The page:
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I know of fat32 being of 65.000 files per dir, what about linux/debian?


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@sven: there isn't any answer in that question to how many files ext4 can handle per dir – dynamic Mar 17 '11 at 21:21
up vote 3 down vote accepted

It depends on your filesystem. Ext3 has the following limits:

  • Maximum number of sub-directories: 32000 (hardcoded)
  • Maximum number of inodes (maximum number of files and directories on the whole system): the default is calculated based on the volume size in bytes (default number of inodes = V/2^13)

Other filesystems will have different limits, some will limit files inside a dir while others don't. Refer to your filesystem documentation for more info.

You can see some Ext4 limits on this question.

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debian 6 uses ext4 (what i am interested about) anyway +1 – dynamic Mar 17 '11 at 21:26
@yes check my comment – coredump Mar 17 '11 at 21:30
ok! df -i shows how many free inode are left, what i wanted (atm i have 44mil inode free, i have some margin xD) – dynamic Mar 17 '11 at 21:40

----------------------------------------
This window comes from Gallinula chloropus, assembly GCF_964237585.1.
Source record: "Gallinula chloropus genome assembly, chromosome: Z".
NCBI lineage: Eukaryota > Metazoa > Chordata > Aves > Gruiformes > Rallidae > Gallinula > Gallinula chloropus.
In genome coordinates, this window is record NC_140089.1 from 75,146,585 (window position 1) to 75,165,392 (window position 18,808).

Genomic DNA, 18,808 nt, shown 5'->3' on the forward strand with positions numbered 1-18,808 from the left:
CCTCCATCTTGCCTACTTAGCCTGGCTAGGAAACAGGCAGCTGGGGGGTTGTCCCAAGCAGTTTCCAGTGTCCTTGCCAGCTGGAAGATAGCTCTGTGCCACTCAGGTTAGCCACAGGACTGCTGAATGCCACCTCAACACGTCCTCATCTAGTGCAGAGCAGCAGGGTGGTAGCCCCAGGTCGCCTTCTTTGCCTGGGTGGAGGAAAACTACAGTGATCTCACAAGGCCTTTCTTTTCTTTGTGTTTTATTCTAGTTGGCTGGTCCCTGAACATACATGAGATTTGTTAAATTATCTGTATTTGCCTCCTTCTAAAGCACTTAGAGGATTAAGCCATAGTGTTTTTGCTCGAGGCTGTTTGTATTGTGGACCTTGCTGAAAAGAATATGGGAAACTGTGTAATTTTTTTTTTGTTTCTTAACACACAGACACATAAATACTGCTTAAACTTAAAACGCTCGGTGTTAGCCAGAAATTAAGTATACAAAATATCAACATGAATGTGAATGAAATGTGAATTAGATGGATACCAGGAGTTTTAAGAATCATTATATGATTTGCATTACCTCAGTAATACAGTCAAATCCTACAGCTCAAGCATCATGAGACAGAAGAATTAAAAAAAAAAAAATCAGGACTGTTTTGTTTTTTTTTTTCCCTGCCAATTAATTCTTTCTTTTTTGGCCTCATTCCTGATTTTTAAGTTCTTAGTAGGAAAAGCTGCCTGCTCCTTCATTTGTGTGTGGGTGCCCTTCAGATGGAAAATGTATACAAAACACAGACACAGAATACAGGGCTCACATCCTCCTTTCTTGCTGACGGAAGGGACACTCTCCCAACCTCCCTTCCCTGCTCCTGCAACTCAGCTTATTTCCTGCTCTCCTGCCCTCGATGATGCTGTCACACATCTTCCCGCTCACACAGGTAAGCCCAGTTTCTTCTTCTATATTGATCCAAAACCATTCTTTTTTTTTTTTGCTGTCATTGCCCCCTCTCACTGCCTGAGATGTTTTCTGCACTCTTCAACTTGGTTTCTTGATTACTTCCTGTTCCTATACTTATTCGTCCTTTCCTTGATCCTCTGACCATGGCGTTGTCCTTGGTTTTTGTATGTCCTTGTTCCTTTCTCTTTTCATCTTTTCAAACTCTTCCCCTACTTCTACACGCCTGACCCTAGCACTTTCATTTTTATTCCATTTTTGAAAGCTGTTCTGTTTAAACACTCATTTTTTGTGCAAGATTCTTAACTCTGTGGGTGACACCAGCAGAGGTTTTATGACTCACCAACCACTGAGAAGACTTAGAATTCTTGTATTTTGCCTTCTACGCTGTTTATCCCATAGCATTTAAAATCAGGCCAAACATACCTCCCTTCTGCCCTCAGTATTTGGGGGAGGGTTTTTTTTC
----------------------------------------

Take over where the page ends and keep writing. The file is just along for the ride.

@yes yes unless you are running a mailserver with Maildir store, no spam filtering and millions of users, you are ok :P – coredump Mar 17 '11 at 23:25

On ext4:

  • the subdirectory limit is 64000.
  • max number of files 4 billion (specified at filesystem creation time)
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max number of files 4 billion per directory? or 4bil per entire filesystem? – dynamic Mar 17 '11 at 21:38

Well, why don't you test your machine?


mkdir testdir || exit 1
cd testdir || exit 1

while true
  [ $(($i % 1000)) -eq 0 ] && echo "creating file $i"
  touch file.$i || { echo "failed to create file.$i"; exit 1; }

Please, please don't run that on a production server. The system could become very sluggish as it creates massive numbers of files.

Also note that deleting a directory full of many, many thousands of files could also take a very long time (like hours).

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This is an overkill. Somewhere in ext4 specs should be known – dynamic Mar 17 '11 at 21:23
Don't do that, you may end doing a kind of a DDOS on a machine, and depending on the FS you may end using ALL the available inodes. – coredump Mar 17 '11 at 21:24
And by DDOS I mean DOS. – coredump Mar 17 '11 at 21:31
Oh heck you guys, it's just a fun experiment to run. I clearly say don't do it on a production server. Specs are fine but it's always useful to experiment as well. Also note that some filesystems get massive performance problems above a certain number of files per dir, this is a good way to detect that. – Phil Hollenback Mar 17 '11 at 21:42

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